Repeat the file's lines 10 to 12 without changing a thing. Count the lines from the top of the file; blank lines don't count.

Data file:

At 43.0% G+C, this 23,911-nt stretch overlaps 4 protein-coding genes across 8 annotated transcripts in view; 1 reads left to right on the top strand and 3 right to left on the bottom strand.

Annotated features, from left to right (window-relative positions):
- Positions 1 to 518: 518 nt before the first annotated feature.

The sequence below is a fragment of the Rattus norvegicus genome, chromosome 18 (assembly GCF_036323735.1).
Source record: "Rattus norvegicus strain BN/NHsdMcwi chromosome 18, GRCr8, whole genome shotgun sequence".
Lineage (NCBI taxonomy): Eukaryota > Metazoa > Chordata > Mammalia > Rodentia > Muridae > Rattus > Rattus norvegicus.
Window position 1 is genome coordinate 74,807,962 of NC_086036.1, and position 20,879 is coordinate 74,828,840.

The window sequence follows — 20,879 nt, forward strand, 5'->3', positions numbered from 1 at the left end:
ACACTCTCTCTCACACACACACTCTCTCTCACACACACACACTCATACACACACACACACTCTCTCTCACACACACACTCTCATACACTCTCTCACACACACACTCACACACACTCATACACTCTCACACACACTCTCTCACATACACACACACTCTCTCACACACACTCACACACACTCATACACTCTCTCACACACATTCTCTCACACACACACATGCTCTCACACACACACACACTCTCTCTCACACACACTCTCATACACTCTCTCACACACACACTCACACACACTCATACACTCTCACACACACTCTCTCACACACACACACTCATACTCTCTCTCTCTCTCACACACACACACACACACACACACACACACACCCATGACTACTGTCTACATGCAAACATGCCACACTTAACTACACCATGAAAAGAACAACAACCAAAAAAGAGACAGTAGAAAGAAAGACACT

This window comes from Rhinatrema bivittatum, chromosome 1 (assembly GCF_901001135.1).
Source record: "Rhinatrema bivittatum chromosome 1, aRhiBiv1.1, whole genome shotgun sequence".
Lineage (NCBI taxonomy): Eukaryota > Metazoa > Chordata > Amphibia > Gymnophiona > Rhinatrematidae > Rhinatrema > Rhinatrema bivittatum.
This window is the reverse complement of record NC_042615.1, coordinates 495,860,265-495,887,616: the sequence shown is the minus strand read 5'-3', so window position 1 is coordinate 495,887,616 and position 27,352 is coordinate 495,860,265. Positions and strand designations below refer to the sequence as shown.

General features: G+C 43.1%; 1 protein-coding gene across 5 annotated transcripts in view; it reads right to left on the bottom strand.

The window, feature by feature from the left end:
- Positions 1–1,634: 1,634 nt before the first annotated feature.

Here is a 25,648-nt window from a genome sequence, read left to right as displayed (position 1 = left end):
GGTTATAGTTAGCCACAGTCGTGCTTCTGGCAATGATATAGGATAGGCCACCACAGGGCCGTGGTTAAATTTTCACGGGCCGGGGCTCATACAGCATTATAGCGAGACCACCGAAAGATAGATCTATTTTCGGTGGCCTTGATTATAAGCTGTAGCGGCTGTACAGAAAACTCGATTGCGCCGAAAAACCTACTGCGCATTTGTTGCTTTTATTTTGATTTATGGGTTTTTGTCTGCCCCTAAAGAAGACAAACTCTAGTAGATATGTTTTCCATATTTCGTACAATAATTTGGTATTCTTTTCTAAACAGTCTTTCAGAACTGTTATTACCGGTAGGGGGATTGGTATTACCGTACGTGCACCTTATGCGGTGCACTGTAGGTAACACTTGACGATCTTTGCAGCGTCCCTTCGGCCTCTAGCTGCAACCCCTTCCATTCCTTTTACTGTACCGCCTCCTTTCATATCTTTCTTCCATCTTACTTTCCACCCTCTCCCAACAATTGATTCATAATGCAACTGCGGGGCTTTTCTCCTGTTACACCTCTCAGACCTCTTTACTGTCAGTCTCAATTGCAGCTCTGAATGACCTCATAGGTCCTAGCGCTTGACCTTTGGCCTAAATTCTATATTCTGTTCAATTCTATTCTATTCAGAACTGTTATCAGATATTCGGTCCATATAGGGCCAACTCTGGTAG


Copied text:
This window comes from Rhinatrema bivittatum, chromosome 1 (assembly GCF_901001135.1).
Source record: "Rhinatrema bivittatum chromosome 1, aRhiBiv1.1, whole genome shotgun sequence".
Lineage (NCBI taxonomy): Eukaryota > Metazoa > Chordata > Amphibia > Gymnophiona > Rhinatrematidae > Rhinatrema > Rhinatrema bivittatum.